Buganda revels in anachronistic customs 3

Afrogay is a Muganda by tribe. That means that he comes from the tribe in Uganda called the Baganda. Our kingdom is Buganda and our king, Ronald Muwenda Mutebi (for ease let’s call him King Ronnie), has just unveiled a prospective heir to his throne. Buganda is in jubilation that, at last, the question of succession might have been settled.Thus far so humdrum. Even in the United Kingdom  of Great Britain and Northern Ireland, Her Majesty’s subjects were in a gossipy tizzy until Diana gave birth to Prince William, currently Duke of Cambridge and second in line to the British throne. Succession tattle is thus serious business wherever hereditary kingdoms reign.

Photo leaked; King Ronnie with Prince Richard

Why does any of this matter? It does because the birth of this new prince, named Richard Ssemakokiro, has cast a spotlight on a quaint, some might even say antiquated, way of securing the succession to Buganda’s throne.

First of all, the birth of the prince was kept a secret for almost six months until a picture of him with King Ronnie in a beautifully manicured garden leaked onto the internet. Then the palace scrambled and put out a press release about his birth. Everyone knew Prince Richard couldn’t have been produced by King Ronnie’s official wife, Queen Sylvia Nagginda, the woman he married in 1999. Nagginda bore only a daughter and hasn’t been seen to be pregnant recently.

Even before the ululations subsided, some very modern questions were being asked. Who was the mother? What did the official wife think about this latest development? Would the baby mama become an official wife with a title and her own palace? AfroGay is calling them modern questions because, in feudal times, it was unthinkable to ask about the mother of a prince; you just accepted the birth and apologized in song (Gunsinze musota, gusinze bbaffe) if a question about a royal birth crossed your mind.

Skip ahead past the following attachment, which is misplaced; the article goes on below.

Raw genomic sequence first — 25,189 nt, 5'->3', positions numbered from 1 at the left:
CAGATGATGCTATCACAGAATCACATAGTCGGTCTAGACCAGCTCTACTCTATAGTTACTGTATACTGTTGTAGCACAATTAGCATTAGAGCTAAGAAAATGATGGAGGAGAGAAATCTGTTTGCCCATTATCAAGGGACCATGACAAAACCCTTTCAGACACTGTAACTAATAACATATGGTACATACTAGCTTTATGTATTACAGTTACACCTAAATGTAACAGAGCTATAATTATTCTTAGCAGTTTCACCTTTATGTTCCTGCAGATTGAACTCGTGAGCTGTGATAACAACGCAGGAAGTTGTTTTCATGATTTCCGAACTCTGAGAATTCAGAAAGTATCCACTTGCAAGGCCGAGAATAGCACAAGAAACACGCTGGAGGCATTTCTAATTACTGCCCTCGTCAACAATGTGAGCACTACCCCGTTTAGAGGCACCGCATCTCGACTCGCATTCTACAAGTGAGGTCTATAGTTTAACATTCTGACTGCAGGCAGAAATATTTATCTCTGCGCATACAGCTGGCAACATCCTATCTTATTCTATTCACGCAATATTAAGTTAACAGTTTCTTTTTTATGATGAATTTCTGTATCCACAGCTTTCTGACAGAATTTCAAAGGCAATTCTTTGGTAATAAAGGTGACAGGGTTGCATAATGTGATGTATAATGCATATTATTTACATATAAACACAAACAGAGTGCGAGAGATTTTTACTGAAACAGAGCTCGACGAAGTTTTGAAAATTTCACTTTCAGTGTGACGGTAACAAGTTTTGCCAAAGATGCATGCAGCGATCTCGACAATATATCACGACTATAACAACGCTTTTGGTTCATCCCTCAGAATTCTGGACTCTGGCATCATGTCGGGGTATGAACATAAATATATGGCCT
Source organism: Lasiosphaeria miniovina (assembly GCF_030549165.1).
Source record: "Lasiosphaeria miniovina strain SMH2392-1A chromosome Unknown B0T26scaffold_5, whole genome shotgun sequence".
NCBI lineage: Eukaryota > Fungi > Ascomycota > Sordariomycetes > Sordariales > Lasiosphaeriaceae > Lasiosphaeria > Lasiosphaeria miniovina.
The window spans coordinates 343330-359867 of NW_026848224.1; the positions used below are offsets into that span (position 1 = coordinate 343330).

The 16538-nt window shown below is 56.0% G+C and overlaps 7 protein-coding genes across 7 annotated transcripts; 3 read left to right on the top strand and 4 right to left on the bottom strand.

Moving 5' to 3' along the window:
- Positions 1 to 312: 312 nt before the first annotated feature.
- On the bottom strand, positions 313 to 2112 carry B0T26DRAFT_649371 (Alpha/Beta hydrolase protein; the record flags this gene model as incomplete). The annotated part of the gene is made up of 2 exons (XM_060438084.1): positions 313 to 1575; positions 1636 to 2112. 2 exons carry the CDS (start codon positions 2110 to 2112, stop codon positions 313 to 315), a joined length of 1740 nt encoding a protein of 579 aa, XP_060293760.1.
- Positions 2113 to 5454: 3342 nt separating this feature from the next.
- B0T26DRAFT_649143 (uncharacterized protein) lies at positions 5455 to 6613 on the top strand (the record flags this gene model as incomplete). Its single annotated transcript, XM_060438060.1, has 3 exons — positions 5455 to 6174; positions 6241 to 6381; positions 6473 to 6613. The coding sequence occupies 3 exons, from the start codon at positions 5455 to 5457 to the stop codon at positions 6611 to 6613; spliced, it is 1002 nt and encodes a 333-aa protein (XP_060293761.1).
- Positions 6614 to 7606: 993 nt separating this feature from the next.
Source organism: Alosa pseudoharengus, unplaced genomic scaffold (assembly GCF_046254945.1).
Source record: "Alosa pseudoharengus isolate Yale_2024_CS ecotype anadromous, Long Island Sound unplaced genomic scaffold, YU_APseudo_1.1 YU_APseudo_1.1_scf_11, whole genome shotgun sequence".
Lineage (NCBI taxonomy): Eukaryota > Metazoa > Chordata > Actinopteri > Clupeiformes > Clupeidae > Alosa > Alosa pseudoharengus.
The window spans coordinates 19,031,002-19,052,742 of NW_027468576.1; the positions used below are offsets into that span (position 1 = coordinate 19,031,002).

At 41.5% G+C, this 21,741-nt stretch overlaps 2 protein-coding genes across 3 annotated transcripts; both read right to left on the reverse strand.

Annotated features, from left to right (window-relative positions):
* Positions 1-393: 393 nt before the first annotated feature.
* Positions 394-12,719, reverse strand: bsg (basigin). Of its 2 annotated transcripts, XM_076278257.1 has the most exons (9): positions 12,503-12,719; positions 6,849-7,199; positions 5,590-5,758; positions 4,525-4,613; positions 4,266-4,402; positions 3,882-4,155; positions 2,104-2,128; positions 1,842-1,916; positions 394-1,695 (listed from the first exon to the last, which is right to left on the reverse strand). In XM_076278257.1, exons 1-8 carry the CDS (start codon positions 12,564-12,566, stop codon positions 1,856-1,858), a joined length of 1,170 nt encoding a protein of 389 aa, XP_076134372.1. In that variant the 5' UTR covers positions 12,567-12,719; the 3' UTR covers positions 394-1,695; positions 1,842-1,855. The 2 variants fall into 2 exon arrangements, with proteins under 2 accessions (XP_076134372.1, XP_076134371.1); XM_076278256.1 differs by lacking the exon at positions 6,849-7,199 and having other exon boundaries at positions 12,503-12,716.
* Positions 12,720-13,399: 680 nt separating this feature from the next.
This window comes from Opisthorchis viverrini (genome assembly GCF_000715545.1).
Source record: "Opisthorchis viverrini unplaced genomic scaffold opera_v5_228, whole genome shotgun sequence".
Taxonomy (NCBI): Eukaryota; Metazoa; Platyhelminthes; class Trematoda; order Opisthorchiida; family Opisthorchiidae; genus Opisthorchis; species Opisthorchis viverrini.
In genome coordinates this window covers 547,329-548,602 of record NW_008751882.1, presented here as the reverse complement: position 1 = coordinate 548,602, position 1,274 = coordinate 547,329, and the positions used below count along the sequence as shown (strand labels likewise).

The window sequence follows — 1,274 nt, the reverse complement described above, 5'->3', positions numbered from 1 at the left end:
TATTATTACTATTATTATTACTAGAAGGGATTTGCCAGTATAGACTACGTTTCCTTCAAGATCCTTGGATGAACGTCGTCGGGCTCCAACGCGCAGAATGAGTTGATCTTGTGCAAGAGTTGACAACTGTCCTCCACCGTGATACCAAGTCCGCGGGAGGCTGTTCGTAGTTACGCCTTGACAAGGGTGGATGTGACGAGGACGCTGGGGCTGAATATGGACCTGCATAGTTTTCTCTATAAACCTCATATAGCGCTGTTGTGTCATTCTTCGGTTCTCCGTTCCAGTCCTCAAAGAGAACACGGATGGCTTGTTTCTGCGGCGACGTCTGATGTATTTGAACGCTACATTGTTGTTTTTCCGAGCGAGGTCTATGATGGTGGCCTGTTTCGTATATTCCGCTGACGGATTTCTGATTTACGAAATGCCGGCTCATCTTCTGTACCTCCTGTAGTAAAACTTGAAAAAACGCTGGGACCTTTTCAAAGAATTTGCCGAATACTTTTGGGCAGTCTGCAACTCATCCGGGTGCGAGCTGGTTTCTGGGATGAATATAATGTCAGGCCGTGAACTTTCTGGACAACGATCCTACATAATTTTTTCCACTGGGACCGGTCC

No male child: Queen Sylvia Nagginda

How did we get this new prince?

In Buganda, only male children born to Baganda women can succeed to the throne. King Ronnie has other male children but most are ruled out of succeeding him because of various factors, mostly due to the pedigree of their mothers. Nagginda is a Muganda and was well placed to give Buganda the male heir they so badly craved. But Nagginda only had one child, a girl at that. So, as Nagginda’s biological clock ticked away (she will be 50 in November 2012), it became apparent to the palace officials that they would have to look elsewhere. Thus far, still rather mundane stuff that most royal watchers expected.

Titanic’s Rose De Witt

It is, however, how they went about finding a vessel to give birth to the future king that has raised the eyebrows of modern observers. Apparently, the palace lined up a retinue  of potential surrogates. They had to be youthful (fecund), from a background of confirmed royalists, subservient and with limited exposure or sophistication. Sophisticated (well educated) girls would demand this and that right, thereby frustrating the royal court’s scheme. That was also why it was important to restrict the search to the villages where there was fertile ground to find illiterate or semi-literate girls who would do as they were told and keep their mouths shut thereafter.